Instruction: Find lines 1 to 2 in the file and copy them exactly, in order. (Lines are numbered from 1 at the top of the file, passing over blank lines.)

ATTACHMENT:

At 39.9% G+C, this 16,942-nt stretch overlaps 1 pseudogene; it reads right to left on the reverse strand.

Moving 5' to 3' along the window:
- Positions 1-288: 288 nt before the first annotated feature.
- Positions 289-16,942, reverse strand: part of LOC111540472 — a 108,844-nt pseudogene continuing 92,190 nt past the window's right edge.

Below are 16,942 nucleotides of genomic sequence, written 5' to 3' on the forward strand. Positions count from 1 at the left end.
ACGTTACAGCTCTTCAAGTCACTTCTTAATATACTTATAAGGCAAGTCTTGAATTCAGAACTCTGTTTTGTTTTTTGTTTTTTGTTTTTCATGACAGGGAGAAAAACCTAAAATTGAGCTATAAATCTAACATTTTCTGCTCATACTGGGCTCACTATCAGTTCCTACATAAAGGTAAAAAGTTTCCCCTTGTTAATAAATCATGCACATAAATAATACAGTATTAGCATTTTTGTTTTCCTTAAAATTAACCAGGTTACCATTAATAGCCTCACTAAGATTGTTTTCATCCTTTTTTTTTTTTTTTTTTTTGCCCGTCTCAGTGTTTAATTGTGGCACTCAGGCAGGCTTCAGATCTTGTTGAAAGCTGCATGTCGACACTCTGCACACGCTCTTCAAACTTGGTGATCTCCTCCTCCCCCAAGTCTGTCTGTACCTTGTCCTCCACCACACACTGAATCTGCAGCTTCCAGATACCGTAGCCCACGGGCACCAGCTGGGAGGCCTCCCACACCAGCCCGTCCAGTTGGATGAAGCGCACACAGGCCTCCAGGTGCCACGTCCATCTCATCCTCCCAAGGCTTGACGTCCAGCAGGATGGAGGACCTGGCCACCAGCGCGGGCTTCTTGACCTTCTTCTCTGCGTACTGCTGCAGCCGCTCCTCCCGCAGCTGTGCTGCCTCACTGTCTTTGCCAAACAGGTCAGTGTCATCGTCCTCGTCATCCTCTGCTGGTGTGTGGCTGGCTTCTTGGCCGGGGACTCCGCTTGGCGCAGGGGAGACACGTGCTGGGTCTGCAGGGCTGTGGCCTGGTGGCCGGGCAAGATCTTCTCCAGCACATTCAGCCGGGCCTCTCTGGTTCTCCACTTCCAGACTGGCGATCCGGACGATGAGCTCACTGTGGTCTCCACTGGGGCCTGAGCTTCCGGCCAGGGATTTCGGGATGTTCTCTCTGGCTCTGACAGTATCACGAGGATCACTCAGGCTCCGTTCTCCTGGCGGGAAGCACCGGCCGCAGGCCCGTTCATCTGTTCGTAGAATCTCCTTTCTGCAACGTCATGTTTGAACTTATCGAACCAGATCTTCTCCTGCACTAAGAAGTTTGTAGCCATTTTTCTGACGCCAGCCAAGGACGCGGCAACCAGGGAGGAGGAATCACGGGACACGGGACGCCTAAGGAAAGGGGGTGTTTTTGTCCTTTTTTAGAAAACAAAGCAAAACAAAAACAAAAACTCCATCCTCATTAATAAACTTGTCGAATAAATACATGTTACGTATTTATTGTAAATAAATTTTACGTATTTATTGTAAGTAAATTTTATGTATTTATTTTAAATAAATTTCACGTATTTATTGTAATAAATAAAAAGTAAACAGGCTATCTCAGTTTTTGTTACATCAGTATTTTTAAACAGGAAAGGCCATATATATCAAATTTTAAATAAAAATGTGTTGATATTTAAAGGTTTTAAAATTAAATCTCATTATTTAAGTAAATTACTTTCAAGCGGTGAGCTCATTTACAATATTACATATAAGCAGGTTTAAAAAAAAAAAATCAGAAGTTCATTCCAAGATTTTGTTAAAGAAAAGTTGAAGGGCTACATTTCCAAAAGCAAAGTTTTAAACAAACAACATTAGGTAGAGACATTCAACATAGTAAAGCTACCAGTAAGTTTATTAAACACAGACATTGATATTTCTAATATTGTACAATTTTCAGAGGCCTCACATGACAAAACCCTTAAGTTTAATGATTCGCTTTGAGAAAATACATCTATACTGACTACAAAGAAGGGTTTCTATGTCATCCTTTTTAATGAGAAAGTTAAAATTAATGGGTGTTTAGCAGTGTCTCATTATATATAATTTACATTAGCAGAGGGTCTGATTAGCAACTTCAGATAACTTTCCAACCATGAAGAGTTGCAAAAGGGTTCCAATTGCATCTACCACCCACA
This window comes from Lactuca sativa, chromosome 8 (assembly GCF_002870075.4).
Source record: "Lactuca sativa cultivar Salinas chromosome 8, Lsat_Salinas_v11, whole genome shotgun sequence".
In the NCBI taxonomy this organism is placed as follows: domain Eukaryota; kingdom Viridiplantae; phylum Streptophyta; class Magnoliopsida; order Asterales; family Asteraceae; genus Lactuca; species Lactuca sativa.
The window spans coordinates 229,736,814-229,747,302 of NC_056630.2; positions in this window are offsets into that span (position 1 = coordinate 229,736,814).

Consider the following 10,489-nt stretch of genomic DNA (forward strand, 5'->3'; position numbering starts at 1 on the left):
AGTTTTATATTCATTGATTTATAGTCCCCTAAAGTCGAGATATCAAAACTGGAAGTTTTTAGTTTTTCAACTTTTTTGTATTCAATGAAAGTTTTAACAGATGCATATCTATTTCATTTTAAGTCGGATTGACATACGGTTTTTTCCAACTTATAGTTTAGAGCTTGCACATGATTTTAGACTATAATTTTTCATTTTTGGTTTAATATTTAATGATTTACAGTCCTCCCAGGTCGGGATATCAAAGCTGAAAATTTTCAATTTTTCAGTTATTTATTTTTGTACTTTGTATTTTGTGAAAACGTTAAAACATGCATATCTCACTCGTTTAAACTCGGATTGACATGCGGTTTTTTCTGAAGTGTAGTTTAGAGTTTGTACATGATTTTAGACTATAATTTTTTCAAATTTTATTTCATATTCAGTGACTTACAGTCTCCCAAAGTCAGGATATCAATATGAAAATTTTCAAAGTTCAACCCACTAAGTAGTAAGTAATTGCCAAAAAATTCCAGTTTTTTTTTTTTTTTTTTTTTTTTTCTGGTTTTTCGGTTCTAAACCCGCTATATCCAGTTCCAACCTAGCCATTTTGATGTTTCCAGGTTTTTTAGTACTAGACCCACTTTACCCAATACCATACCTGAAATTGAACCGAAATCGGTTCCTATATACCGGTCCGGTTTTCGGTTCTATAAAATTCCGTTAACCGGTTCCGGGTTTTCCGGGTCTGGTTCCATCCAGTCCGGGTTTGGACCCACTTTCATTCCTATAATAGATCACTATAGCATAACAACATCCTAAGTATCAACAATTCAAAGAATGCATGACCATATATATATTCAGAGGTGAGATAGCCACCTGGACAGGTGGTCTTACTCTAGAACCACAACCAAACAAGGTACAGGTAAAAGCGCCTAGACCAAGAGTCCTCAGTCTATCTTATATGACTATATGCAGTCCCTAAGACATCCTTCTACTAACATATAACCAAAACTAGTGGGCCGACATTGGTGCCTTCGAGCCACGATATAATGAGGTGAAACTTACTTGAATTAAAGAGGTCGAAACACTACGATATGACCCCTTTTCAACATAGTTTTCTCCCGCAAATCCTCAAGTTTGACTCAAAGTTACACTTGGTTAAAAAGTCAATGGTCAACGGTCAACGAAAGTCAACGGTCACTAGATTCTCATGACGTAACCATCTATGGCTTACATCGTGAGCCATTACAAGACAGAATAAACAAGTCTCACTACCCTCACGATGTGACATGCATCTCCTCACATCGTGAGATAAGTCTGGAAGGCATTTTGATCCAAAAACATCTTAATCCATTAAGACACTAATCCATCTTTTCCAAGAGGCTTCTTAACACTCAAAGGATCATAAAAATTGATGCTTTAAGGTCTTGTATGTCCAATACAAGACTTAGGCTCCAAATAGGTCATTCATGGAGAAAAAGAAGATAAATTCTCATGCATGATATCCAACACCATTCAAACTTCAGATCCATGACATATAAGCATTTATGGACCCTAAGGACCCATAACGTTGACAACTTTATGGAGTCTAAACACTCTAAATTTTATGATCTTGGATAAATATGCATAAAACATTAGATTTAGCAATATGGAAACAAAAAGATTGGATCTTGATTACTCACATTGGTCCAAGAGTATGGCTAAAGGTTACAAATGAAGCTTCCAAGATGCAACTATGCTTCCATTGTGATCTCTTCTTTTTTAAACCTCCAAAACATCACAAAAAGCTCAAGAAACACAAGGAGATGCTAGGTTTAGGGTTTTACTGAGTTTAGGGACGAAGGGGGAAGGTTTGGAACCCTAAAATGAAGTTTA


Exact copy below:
At 39.9% G+C, this 16,942-nt stretch overlaps 1 pseudogene; it reads right to left on the reverse strand.

Moving 5' to 3' along the window: